It’s Sunday morning and we are ready to to leave Lexington. It is now actually five years later, and I don’t have any notes to say where we slept the night before! But I do have pictures of breakfast from my over 23,000 pictures in my camera roll! I seriously need to do some editing some day!
If there are pancakes and fried eggs, then it must be something that I had for breakfast! Steve prefers hash browns and he does like his Moons over MyHammy, so we probably ate at a Denny’s.This looks like their product! Steve and Elliott used to go to Denny’s for breakfast sometimes before they went skiing. Their favorite remembrance was the time they went to a Denny’s on New Year’s Day. They overheard the gentlemen (I use that term loosely-Steve refers to them as losers when he tells the story), had either been working or drinking all night. They were trying to decide what were the best years of their lives. I think that 2020 has not been a very good year for many of us.
Then it was goodbye Kentucky and Hello West Virginia! There were lots of hills in West Virginia, many with steep grades. Then it was off to Virginia.
We met Elliott and his girlfriend Kanna in Charlottesville. They had joined a local winery and we had a wine tasting. It was fun. Primarily because we were with Elliott and Kanna. I don’t really find wine tastings that interesting. Just pour me a glass, and if I like it I will finish it. If I don’t, then Steve gets more!
I think we allowed Elliott to pick one bottle from Steve’s Bourbon stash from the liquor store that we went to the night before. Kanna got nothing.Dinner was at The Local. We had a lovely cheese and fruit appetizer. Looks like I had a green drink. This must have been a Caesar Salad. This could possibly be catfish, or fried mystery meat. I have no clue what this was. Steve’s arm is in the picture so he must have ordered it!
Then off to Homewood Suites to sleep it all off!
Do you like Bourbon?
Have you ever had a green drink?
Do you ever wonder why West Virginia is considered Wild and Wonderful?
I forgot to mention more about the Bass Pro Shops Outdoor World in Springfield Missouri. This BPS attracts more than 4 million visitors a year! The store started by John L. Morris in an 8 foot section of his father’s liquor store in 1972. In 1974 he began mailing out his first catalog. How many catalogs are produced each year? I don’t know, but I think we get one every two weeks!
We had breakfast at the Huddle House in Kuttawa. Huddle House is very similar to a Waffle House.
Steve was really happy because he had ordered a big breakfast. How big?
Now that is a big breakfast! Notice the circular bone in the ham steak? On many of the nights that I cooked dinner I would make a ham steak and boxed macaroni and cheese. I thought it was hysterical to cut out a piece of ham with the bone in it. I called it “the eye”. I would place the piece of meat (really just a piece of bone) on someone’s plate and say “Have the eye!” Well, I thought it was hysterical. Steve, not so much. He thought it was “stupid”, which it really is! Whenever we have one now, I take a picture of the eye and send it to our son Elliott. He enjoys the joke, our daughter not so much.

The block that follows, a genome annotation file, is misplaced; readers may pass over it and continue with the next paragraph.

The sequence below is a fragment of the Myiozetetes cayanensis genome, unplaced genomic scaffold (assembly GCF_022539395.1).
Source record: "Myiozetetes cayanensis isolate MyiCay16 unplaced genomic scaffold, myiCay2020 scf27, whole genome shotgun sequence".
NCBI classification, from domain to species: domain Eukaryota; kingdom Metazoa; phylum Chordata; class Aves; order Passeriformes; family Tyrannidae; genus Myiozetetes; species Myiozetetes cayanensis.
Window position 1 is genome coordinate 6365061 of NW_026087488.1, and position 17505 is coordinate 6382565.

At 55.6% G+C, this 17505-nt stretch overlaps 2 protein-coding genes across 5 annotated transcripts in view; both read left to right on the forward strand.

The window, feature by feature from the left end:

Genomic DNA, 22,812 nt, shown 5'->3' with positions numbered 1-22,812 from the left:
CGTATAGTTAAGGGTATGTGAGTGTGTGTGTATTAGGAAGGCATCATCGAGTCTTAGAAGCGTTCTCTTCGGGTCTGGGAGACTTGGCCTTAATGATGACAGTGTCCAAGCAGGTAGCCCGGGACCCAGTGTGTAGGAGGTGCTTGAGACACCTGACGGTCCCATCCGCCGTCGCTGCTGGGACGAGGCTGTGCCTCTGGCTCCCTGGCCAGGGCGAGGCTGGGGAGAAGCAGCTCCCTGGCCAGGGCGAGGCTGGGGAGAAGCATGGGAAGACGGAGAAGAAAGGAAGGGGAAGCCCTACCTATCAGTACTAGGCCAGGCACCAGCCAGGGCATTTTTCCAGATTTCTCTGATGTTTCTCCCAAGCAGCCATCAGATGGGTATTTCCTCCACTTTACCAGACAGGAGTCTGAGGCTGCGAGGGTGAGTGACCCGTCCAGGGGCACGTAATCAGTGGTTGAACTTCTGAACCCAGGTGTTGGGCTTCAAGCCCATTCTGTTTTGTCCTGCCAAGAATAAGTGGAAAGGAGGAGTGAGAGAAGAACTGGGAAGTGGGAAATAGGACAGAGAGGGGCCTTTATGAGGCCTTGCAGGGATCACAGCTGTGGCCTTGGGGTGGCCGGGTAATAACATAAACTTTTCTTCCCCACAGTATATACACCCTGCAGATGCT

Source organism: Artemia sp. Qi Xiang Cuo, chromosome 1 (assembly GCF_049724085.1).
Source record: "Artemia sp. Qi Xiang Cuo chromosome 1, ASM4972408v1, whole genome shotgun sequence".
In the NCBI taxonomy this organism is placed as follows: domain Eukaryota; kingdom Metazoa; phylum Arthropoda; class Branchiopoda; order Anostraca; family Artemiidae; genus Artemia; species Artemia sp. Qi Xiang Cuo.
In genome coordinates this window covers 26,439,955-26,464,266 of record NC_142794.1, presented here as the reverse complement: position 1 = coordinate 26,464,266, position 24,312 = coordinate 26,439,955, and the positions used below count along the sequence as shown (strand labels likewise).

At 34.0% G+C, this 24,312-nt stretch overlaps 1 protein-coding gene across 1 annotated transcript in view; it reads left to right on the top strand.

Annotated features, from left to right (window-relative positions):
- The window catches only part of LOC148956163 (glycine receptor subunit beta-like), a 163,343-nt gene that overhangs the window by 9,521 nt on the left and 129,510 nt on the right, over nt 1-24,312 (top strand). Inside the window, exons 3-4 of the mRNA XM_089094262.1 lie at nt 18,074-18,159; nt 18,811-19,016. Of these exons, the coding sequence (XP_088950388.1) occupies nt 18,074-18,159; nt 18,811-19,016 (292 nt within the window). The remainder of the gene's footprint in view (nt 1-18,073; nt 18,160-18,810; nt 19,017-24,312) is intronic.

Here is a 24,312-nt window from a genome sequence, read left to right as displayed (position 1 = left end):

No meat for me, but I said “Yes!” To the Grits!
Next stop was Mammoth Cave National Park.
This is a three dimensional model of the cave system.
There were 13 different underground tours to chose from. We picked “Domes and Dripstones”. The description of the tour is as follows:
Wind down through deep pits and high domes via a 280 step staircase. Vertical cave gives way to large canyons and underground hill climbs. Visit the Frozen Niagara formation, then pass through one of the caves most decorative drip stone areas. Total stairs was 500, including 280 on the initial descent. The difficulty was considered moderate.
There were a number of strenuous tours available. Chest or hip measurements could not exceed 42 inches , if you are larger you can not physically pass through the crawl spaces. That’s not why we didn’t go on those tours though, by now you know that I don’t do strenuous anything! Not because neither my butt nor Steve’s butt is too big!
After our trip to the museum we had our briefing by the forest ranger.
Then we loaded into a bus to take a ten minute ride to the entrance of the cave. Looks like we had a few people who wanted to be photographed with us!
A short stroll through the woods.
I see the door! Almost there!
No, it is not an outhouse, but the entrance to the cave. Notice the park ranger, he will be important!
I turned around to take a picture of the outside in case we didn’t make it back out! Good bye world! Into the cave we go!
Down the stairs we went. Except we had to stop and let someone come back out. She had claustrophobia and needed to leave the tour. That is why there were two park rangers at the start of the tour. One ranger to lead the tour and one ranger to escort the people who didn’t want to go on the tour. It seemed to be pretty common, that people would panic and need to leave the tour.
Steve had to bend down quite a bit as he is so tall.
We saw all sorts of interesting formations, like these pillars.
Many sections we had to crawl over sharp boulders.
Some parts of the cave were very open.
Here you can see the stalactites and stalagmites. Stalactites grow from the ceiling down. They stay “tight” to the ceiling. Stalagmites grow from the floor up. They “might” reach the top.
These rock formations are called rock draperies.
At one point of the tour the ranger extinguished his flash light and the lights on the wall around us so we could see how very dark it was in the cave. As if we didn’t already know how dark and quiet it would be!
The end of the tour was at the place where the original entrance of the cave was discovered.
It was very cool feeling the cool air rushing from the cave into the warm air outside.
More stairs? Yuck!
I looked exhausted, and Steve looked normal. Well as normal as he can look! You can tell how tired I was, no sucked in gut and my shoulders are schlumped. Wait a minute, that’s the way I always look!